We’re excited to announce the release of .NET Core 2.2. It includes diagnostic improvements to the runtime, support for ARM32 for Windows and Azure Active Directory for SQL Client. The biggest improvements in this release are in ASP.NET Core.
You can download and get started with .NET Core 2.2, on Windows, macOS, and Linux:
.NET Core 2.2 is supported by Visual Studio 15.9, Visual Studio for Mac and Visual Studio Code.
Docker images are available at microsoft/dotnet for .NET Core and ASP.NET Core.
You can see complete details of the release in the .NET Core 2.2 release notes. Related instructions, known issues, and workarounds are included in the release notes. Please report any issues you find in the comments or at dotnet/core #2098.
Thanks for everyone that contributed to .NET Core 2.2. You’ve helped make .NET Core a better product!
Tiered compilation is a feature that enables the runtime to more adaptively use the Just-In-Time (JIT) compiler to get better performance, both at startup and to maximize throughput. It was added as an opt-in feature in .NET Core 2.1 and then was enabled by default in .NET Core 2.2 Preview 2. We decided that we were not quite ready to enable it by default in the final .NET Core 2.2 release, so we switched it back to opt-in, just like .NET Core 2.1. It is enabled by default in .NET Core 3.0 and we expect it to stay in that configuration.
It is often desirable to monitor runtime services such as the GC, JIT, and ThreadPool of the current process to understand how these services are behaving while running your application. On Windows systems, this is commonly done using ETW and monitoring the ETW events of the current process. While this continues to work well, it is not always easy or possible to use ETW. Whether you’re running in a low-privilege environment or running on Linux or macOS, it may not be possible to use ETW.
Starting with .NET Core 2.2, CoreCLR events can now be consumed using the EventListener class. These events describe the behavior of GC, JIT, ThreadPool, and interop. They are the same events that are exposed as part of the CoreCLR ETW provider on Windows. This allows for applications to consume these events or use a transport mechanism to send them to a telemetry aggregation service.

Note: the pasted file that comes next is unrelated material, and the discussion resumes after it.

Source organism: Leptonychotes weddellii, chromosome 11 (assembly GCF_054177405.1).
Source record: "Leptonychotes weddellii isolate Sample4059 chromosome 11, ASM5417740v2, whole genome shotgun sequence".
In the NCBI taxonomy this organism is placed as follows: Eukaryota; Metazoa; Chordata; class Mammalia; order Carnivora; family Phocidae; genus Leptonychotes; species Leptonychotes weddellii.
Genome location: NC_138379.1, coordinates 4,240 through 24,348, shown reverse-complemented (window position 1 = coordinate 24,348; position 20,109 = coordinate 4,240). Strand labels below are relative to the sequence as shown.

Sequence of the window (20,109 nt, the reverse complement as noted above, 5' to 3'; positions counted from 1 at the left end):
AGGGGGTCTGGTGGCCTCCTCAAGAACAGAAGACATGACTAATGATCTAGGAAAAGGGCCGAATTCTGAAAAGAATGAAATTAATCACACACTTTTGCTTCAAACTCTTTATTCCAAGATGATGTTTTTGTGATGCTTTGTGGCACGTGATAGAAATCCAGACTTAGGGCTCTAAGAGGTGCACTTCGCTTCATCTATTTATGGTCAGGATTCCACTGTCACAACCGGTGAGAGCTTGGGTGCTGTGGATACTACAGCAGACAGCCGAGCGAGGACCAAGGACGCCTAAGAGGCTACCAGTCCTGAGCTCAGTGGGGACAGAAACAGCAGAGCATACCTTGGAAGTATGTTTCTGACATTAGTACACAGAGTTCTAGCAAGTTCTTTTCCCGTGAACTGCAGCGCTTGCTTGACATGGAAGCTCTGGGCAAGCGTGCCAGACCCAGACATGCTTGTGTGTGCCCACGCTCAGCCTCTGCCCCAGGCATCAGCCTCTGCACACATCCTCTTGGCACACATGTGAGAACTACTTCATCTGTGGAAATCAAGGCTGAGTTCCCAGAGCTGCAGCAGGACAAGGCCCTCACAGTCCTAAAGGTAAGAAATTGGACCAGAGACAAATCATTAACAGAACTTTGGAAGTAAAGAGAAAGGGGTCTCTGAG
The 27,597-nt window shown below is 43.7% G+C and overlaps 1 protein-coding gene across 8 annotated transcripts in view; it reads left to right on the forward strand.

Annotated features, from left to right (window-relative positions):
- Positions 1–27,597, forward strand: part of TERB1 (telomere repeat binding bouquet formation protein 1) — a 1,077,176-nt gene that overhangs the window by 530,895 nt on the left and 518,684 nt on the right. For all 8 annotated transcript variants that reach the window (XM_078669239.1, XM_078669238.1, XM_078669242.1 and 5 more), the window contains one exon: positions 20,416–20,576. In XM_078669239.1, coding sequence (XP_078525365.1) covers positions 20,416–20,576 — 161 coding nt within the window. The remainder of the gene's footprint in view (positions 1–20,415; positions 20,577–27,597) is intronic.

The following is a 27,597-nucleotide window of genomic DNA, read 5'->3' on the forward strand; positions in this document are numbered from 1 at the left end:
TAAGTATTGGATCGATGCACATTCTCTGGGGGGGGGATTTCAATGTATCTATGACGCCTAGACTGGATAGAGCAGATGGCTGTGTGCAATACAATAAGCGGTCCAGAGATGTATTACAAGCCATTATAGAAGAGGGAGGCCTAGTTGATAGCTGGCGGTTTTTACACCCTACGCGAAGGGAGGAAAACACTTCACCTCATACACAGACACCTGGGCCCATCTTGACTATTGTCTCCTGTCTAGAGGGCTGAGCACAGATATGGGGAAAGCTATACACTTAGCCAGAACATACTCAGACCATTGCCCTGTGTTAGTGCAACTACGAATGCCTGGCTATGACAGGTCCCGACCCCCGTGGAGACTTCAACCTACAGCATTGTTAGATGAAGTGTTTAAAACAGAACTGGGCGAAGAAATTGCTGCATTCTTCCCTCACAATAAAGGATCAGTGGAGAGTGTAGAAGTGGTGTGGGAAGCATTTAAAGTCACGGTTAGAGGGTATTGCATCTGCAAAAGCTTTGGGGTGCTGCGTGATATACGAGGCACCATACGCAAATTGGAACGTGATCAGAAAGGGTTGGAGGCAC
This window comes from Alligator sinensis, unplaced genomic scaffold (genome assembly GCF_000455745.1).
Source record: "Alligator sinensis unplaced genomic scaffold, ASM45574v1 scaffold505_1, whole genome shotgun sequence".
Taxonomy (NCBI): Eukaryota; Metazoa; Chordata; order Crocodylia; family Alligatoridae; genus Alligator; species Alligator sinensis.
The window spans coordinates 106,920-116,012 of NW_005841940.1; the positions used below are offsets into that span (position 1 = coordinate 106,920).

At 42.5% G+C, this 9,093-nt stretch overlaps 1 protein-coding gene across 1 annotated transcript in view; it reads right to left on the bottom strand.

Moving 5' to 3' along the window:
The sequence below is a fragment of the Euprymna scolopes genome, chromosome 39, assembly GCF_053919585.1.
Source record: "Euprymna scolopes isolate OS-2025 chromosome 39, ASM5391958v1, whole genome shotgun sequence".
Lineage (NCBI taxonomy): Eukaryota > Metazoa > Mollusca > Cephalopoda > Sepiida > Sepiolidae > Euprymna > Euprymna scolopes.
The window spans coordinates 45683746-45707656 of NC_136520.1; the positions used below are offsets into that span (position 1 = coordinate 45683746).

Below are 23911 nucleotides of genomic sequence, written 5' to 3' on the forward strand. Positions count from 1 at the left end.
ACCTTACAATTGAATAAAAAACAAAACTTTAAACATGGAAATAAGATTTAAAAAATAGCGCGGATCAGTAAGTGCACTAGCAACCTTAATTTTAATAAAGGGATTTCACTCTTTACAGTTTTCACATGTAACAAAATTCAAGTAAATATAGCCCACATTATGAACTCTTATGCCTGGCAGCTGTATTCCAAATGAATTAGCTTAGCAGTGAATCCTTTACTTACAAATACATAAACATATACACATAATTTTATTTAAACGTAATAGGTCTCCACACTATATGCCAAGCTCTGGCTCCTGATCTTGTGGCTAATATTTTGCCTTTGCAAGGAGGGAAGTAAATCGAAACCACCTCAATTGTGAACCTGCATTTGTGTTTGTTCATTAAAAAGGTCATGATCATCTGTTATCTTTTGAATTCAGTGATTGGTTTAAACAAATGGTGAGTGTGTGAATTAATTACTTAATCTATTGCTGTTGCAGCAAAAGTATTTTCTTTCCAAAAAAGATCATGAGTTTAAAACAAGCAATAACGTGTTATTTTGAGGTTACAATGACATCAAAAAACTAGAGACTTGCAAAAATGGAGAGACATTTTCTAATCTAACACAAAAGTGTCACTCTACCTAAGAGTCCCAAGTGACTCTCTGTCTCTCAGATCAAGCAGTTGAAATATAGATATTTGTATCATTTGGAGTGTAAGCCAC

You can see how to subscribe to events in the following code sample:
The ADO.NET provider for SQL Server, SqlClient, now supports setting the AccessToken property to authenticate SQL Server connections using Azure Active Directory. In order to use the feature, you can obtain the access token value using Active Directory Authentication Library for .NET, contained in the Microsoft.IdentityModel.Clients.ActiveDirectory NuGet package.
The following sample shows how to authenticate SQL Server connections using Azure Active directory:
.NET Core now enables injecting code prior to running an application main method via a Startup Hook. Startup hooks make it possible for a host to customize the behavior of applications after they have been deployed, without needing to recompile or change the application.
We expect hosting providers to define custom configuration and policy, including settings that potentially influence load behavior of the main entry point such as the AssemblyLoadContext behavior. The hook could be used to set up tracing or telemetry injection, to set up callbacks for handling, or other environment-dependent behavior. The hook is separate from the entry point, so that user code doesn’t need to be modified.
See Host startup hook for more information.
We are adding support for Windows ARM32, similar to the Linux ARM32 support we added in .NET Core 2.1. Windows has had support for ARM32 with Windows IoT Core for some time. As part of the Windows Server 2019 release, ARM32 support was also added for Nanoserver. .NET Core can be used on both Nanoserver and IoT Core.
Docker will be provided for Nanoserver for ARM32 at microsoft/dotnet on Docker Hub.
We ran into a late bug that prevented us from publishing .NET Core builds for Windows ARM32 today. We expect those builds to be in place for .NET Core 2.2.1, in January 2019.
.NET Core 2.2 is supported on the following operating systems:
Chip support follows:
.NET Core 2.2 includes key improvements for the product. Please try them out and tell us what you think. Also make sure to check out the improvements in ASP.NET Core 2.2 and Entity Framework 2.2.